In Barbour’s letter last week to Choctaw Miko Beasley Denson, the governor made every possible threat to the Choctaws – lawsuits, regulatory hurdles from environmental challenges, public health concerns, potential damages to state and county roads and bridges – to stop the project. Barbour even lamented the dangers the development posed to “tortoises, fowl snakes, and plants” in the Pine Belt region. Please . . .
All that flora and fauna aside, it’s clear why Barbour and other state officials want to stop the Choctaw’s project – to protect the profit margins of the state-regulated casinos from competition.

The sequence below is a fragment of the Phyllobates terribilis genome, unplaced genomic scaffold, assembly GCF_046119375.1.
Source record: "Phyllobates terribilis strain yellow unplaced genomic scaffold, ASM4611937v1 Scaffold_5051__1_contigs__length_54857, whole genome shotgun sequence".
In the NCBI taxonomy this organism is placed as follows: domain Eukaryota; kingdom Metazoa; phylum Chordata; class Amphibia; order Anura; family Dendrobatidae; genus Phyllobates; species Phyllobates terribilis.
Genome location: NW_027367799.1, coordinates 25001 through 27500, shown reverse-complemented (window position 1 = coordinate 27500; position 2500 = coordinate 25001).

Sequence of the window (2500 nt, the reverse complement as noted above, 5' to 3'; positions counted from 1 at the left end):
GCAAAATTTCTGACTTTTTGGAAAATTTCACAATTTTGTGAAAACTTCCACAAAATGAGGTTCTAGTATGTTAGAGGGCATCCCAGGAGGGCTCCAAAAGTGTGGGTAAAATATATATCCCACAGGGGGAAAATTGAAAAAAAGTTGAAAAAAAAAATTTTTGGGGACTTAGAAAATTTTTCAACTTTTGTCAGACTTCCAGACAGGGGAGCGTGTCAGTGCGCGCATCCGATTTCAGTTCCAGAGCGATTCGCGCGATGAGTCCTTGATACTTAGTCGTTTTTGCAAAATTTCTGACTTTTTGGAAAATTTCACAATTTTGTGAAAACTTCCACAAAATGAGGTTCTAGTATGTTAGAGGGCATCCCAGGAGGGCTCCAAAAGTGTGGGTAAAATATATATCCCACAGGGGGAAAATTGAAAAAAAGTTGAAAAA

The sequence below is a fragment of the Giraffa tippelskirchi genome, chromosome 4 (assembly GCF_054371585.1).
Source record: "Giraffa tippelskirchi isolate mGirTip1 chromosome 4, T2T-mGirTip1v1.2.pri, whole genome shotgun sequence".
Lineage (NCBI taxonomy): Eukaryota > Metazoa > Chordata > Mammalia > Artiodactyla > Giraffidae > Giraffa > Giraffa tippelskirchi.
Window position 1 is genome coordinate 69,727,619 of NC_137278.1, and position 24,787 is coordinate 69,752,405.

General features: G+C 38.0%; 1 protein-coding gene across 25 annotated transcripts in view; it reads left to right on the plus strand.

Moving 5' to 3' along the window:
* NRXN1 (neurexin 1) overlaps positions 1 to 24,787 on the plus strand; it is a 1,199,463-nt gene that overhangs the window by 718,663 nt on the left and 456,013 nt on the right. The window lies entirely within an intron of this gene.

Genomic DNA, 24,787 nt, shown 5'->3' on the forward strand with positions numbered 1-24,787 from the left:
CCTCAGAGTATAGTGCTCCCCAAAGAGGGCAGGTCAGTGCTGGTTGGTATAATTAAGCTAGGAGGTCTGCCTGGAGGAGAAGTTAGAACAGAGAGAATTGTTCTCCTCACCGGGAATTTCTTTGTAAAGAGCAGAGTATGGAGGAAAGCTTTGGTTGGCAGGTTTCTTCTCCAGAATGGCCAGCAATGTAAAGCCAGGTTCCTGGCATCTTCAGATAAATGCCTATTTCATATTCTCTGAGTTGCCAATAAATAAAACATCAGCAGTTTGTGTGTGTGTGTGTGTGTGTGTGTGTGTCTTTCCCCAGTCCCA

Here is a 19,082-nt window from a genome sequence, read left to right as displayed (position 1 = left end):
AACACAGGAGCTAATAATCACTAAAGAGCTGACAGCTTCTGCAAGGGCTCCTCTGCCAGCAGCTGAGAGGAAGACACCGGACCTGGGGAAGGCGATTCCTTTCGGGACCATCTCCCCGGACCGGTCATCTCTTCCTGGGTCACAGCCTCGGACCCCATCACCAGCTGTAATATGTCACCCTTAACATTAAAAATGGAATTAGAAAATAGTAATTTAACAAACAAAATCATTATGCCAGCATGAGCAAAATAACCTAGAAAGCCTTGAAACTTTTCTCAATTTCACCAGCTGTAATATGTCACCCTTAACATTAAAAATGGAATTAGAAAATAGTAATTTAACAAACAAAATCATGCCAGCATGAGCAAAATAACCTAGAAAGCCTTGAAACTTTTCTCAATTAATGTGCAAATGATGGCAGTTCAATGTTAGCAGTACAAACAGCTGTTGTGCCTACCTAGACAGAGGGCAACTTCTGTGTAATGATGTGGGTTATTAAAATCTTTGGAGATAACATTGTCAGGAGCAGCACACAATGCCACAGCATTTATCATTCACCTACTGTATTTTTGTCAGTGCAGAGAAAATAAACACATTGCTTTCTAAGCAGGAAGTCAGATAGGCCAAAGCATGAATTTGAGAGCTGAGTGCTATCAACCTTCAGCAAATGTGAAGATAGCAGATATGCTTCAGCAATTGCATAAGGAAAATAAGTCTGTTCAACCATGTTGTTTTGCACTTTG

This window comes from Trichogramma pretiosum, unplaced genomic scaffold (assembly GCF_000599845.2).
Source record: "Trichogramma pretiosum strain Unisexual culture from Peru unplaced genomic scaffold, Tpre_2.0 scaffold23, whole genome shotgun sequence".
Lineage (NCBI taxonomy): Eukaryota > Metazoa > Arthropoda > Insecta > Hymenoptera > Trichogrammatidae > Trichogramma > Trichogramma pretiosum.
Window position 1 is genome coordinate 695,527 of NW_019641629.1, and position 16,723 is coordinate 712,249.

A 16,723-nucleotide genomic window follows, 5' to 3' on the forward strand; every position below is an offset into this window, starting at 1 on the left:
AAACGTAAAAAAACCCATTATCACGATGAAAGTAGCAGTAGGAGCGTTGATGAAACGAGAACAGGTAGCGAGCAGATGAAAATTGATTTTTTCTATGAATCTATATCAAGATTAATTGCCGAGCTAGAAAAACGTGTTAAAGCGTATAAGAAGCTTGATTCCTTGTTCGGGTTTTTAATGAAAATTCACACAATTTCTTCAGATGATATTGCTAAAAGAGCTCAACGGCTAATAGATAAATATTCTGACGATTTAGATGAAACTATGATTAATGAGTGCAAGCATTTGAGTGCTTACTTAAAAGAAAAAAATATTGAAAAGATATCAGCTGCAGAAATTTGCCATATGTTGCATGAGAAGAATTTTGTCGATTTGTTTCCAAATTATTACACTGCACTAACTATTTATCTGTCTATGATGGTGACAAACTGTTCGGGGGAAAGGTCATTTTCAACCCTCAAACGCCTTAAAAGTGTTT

The punch line?
But all the supposed worry that the proposed Choctaw “slot parlor” is causing Gov. Barbour over the poor little tortoises, fowl, snakes and plants isn’t the truly funny part of the state’s efforts to nix the Jones County casino. Here’s the punch line from Barbour’s letter to Denson: “Clearly, what the tribe has proposed in Jones County does not benefit or protect the citizens of the tribe and the state; rather, it appears this project will be at the expense of state and local governments.”
When the Choctaws were broke, the state ignored and neglected them. Since the tribe began to create jobs and wealth, state government has been licking its chops to try to tax them with little success.